The Motor Settings tab of the Pololu Simple Motor Control Center allows you to set up limits to protect your system and lets you specify the details of how your motor should be driven.
|Motor Settings tab in the Pololu Simple Motor Control Center.|
The Hard Limits box allows you to set up hard limits on the motion of your motor in order to protect your system and reduce mechanical stress.
They are called Hard Limits because they are stored in non-volatile memory and they are always obeyed. However, all of them except Starting Speed can be temporarily modified using the appropriate USB or serial command. Only modifications that make the system safer are allowed. These temporary changes will only last until the next time the device resets, at which point the hard limits will be reloaded. See Section 6.2.1 for more details about setting temporary motor limits.
If you want to enter different limits for the reverse and forward directions, check the Asymmetric checkbox.
Max speed is a number between 0 and 3200 that specifies the maximum speed at which the motor controller will ever drive the motor. The default value is 3200, which corresponds to 100% and means there is no limit. A value of 0 means that the motor will not be allowed to drive in the specified direction. This setting also affects how the Target Speed is computed in RC and Analog modes: after mixing is optionally performed, a scaled value of 3200 or -3200 maps to the Max speed. The Max speed should be zero or it should be greater than the Starting speed.
Starting speed is a number between 0 and 3200 that specifies the minimum speed at which the motor controller will ever drive the motor. The default value is 0, which means there is no minimum, so this setting has no effect. This setting also affects how the Target Speed is computed in RC or Analog modes: after mixing is optionally performed, a scaled value of 1 means the Target Speed equals the Forward Starting Speed and a scaled value of -1 means the Target Speed equals the inverse (negation) of Reverse Starting Speed. The starting speed parameter allows you to save some energy by never driving the motor at speeds that are too low to actually make the motor turn. It can also make your joystick control be more accurate and responsive, because the motor can start moving as sooner as the stick leaves the neutral area.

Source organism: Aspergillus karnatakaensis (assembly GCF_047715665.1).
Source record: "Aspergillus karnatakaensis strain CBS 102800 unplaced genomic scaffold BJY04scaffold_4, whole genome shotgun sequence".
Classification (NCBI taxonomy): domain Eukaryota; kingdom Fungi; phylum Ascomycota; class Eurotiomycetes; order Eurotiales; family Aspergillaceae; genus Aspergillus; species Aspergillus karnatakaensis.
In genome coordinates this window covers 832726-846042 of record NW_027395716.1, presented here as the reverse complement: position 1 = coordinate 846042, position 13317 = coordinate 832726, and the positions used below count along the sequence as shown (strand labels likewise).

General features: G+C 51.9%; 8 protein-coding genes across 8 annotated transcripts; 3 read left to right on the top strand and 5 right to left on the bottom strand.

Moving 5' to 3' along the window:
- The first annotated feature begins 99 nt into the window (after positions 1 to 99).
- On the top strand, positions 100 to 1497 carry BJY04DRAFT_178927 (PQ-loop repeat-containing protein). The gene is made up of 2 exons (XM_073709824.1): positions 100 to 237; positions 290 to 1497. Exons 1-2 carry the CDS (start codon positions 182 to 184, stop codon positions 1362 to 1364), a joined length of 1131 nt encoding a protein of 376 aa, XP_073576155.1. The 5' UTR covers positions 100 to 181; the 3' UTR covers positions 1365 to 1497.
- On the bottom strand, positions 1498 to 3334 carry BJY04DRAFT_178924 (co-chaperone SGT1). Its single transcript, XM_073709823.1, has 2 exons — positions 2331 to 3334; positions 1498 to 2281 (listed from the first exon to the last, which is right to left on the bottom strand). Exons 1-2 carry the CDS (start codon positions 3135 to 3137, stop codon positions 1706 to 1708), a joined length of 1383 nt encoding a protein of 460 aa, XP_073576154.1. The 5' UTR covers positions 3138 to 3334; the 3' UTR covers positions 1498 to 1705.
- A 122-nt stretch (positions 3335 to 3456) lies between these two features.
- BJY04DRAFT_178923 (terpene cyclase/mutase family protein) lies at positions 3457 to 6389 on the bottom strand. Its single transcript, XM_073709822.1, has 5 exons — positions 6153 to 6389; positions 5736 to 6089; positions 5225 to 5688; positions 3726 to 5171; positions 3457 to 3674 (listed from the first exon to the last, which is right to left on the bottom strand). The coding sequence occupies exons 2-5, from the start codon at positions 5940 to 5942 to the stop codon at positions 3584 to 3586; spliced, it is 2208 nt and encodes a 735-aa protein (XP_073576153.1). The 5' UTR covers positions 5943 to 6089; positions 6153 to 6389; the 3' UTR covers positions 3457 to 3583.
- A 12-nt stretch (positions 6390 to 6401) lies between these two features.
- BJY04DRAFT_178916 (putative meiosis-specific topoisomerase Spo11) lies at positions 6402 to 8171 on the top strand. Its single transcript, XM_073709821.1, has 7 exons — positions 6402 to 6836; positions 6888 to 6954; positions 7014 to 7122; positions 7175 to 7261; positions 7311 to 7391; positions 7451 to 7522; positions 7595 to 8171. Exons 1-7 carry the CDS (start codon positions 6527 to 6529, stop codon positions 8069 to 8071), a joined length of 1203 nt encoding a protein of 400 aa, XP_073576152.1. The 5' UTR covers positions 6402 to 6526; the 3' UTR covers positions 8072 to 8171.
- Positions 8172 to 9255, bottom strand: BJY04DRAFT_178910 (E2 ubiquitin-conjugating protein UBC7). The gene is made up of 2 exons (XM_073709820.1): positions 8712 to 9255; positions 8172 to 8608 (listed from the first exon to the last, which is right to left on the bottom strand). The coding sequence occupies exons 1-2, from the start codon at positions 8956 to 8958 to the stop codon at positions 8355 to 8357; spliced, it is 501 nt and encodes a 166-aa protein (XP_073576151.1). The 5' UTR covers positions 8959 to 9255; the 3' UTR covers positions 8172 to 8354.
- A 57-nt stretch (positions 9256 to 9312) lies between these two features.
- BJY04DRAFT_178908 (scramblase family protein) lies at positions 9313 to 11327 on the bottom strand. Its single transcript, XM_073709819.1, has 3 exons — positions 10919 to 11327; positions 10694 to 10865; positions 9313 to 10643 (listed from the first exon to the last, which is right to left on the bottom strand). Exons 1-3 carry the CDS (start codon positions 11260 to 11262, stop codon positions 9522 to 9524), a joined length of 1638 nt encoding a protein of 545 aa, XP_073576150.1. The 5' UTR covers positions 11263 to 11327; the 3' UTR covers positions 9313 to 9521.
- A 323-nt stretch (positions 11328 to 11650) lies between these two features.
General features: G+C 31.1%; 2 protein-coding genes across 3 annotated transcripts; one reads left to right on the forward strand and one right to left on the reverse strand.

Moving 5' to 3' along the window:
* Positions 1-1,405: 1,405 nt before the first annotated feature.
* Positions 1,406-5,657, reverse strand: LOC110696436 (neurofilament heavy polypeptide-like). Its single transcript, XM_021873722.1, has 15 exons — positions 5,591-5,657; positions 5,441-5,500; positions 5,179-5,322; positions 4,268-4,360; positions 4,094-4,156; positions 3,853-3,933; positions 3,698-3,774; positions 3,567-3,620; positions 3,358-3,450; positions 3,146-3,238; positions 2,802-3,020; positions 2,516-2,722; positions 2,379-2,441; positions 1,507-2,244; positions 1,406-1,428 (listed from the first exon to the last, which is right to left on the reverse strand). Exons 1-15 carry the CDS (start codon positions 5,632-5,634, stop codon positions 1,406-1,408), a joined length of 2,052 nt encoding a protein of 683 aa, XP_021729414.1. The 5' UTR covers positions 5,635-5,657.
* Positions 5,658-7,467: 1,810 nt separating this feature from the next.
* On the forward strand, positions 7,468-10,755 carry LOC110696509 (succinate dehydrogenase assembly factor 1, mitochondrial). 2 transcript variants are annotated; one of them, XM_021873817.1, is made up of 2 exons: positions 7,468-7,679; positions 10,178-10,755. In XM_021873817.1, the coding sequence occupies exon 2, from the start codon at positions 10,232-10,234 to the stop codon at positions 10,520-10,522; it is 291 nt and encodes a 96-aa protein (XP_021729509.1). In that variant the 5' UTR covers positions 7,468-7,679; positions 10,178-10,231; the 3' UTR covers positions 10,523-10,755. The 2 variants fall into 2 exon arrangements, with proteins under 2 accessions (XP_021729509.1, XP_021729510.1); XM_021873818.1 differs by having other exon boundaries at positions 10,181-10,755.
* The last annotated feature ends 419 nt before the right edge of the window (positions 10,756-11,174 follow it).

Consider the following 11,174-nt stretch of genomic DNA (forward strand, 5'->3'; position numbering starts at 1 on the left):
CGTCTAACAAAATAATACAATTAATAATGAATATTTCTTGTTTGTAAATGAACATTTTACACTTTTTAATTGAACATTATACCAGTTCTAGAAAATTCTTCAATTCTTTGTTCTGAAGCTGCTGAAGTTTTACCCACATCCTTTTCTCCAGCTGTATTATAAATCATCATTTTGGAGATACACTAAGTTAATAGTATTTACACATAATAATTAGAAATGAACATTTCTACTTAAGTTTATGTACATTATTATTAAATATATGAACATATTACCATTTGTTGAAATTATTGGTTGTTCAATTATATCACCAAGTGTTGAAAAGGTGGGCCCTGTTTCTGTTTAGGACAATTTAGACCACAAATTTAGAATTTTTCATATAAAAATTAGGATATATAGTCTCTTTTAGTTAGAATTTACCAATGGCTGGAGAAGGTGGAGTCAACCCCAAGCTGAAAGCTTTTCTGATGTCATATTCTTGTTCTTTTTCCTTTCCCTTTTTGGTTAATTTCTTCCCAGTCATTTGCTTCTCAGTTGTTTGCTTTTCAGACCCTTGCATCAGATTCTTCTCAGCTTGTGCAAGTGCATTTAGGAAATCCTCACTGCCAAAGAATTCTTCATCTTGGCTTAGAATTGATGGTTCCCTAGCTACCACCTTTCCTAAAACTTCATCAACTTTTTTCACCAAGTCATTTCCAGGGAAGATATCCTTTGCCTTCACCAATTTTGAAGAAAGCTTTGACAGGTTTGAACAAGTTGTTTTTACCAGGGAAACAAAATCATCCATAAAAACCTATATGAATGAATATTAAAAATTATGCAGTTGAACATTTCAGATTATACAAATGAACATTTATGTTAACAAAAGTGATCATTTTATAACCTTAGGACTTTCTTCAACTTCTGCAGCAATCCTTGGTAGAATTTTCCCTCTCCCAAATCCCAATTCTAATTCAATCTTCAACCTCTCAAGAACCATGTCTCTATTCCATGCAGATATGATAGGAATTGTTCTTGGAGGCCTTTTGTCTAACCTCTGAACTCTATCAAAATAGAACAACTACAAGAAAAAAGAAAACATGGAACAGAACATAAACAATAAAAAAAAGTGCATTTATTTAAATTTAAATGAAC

Max. acceleration is a number between 0 and 3200 that specifies how much the magnitude (absolute value) of the motor speed is allowed to increase every speed update period. The default value is 0, which means there is no limit. An acceleration limit can help reduce mechanical stress and help reduce current spikes when the motor is starting up. If an acceleration value of 1 is too fast for your application, you can increase the Speed update period to make it slower.
Max. deceleration is a number between 0 and 3200 that specifies how much the magnitude (absolute value) of the motor speed is allowed to decrease every speed update period. The default value is 0, which means there is no limit. A deceleration limit can help reduce mechanical stress and help reduce current spikes when the motor is decelerating. Note that deceleration limits apply even when there is an error stopping the motor; depending on your setup, it might not be a good idea to use deceleration in conjunction with a limit switch because the motor will not stop as fast as possible with the limit switch is triggered. If an deceleration value of 1 is too fast for your application, you can increase the Speed update period to make it slower.